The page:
Publishers Weekly - Papa's Backpack

A small bear wishes he could join his soldier father while he is away. Carroll (The Boy and the Moon) places the bears in a kind of tribal society: they wear feathers on their heads and tunics decorated with spirals and stripes, and the bear’s fellow soldiers are a mixed-species outfit of spear-wielding rabbits, birds, and other creatures. Throughout, Carroll emphasizes soldiers’ nobility (“sometimes soldiers go…/ away for a while,/ to help for a while,/ so I can stay/ and play,” says the young bear), as well as the tenderness of the bear’s father. Rather than fighting their fellow animals, the warriors combat a giant bird that seems to emerge from a storm cloud. The effect is more akin to battling a dragon or the elements (“We’d feel the sting,/ the twisted wind./ We’d taste/ the angry rain”), which helps make the bear’s wish to accompany his father easier to imagine. Blending scratchboard-like textures with dense swirls of color, Carroll’s illustrations dazzle; the story itself is best suited for families who wish to recognize the importance of soldiers while shielding children from the brutality of war. All ages.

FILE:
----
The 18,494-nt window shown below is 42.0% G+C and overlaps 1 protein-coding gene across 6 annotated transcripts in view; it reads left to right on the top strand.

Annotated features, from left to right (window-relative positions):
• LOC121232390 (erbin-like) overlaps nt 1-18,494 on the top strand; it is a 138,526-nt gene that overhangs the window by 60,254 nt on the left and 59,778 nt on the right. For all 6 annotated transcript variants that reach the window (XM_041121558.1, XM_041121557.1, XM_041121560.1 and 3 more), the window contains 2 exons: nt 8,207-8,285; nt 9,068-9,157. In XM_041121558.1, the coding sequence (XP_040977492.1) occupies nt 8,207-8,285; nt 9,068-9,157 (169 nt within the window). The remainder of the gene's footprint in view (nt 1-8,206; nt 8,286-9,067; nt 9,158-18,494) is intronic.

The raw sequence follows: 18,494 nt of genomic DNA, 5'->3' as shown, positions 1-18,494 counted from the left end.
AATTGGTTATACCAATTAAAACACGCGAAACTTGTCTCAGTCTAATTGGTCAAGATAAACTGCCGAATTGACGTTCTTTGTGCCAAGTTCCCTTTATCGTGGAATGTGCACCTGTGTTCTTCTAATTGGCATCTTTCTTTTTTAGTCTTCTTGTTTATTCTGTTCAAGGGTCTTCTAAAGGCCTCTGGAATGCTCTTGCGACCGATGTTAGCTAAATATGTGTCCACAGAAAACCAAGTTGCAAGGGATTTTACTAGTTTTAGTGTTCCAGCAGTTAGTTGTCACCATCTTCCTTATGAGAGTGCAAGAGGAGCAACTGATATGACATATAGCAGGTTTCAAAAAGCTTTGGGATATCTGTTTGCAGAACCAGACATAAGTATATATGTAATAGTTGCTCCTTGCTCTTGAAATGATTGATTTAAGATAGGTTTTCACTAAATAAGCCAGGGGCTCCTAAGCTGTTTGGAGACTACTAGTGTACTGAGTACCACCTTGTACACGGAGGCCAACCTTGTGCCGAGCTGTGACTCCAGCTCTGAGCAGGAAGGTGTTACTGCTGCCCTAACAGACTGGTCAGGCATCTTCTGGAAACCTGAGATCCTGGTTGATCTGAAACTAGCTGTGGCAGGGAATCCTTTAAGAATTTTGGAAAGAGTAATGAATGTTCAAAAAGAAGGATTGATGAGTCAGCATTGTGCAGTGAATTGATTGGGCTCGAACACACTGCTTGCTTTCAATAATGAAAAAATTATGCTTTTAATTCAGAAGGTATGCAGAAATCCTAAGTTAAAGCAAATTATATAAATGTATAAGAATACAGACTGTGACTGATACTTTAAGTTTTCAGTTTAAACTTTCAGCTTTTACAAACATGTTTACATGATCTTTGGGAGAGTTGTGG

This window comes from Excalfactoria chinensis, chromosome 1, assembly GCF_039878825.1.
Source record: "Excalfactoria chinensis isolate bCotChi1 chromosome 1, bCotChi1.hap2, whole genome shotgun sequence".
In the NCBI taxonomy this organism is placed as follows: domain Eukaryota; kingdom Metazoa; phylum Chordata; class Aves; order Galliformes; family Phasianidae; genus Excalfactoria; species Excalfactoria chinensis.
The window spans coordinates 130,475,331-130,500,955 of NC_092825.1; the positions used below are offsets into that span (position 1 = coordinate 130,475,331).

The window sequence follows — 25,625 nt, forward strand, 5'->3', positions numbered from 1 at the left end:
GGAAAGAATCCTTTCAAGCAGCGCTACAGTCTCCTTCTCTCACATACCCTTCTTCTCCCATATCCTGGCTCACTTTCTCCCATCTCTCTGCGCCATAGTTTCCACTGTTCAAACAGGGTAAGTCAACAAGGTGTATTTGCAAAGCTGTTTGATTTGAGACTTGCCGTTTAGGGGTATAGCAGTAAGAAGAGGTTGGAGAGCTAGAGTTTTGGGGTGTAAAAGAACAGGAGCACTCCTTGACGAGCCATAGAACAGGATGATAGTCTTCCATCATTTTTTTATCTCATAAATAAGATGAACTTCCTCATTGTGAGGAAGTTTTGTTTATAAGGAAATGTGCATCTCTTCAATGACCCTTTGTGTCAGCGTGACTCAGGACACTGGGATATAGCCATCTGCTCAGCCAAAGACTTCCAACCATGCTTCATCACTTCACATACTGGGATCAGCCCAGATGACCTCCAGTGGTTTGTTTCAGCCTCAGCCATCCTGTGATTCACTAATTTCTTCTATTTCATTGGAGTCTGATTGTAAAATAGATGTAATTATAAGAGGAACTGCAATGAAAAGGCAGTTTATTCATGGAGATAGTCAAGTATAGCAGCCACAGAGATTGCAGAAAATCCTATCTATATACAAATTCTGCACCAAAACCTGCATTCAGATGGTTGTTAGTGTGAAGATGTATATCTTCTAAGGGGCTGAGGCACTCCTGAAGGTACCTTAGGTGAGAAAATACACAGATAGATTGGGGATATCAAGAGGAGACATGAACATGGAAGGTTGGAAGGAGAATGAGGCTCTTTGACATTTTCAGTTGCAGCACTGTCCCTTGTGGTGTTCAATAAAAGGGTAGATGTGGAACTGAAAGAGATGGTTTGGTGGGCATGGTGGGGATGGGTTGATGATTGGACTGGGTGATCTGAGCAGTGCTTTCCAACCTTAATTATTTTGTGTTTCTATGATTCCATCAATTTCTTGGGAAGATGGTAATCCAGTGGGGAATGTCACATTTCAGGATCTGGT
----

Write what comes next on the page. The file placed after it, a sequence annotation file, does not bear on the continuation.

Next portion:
Contributors

Author, Illustrator: James Christopher Carroll

J. (Jim) Carroll’s work has been displayed around the world, including at the Leonardo da Vinci Museum of Science & Technology in Milan andat the United Nations in NYC. He has been an instructor at the School of Visual Arts and at the Massachusetts Museum of Modern Art. His work has also been featured in Zoom, HOW, PRINT and Communication Arts magazines. The Boy and the Moon is his first children’s book.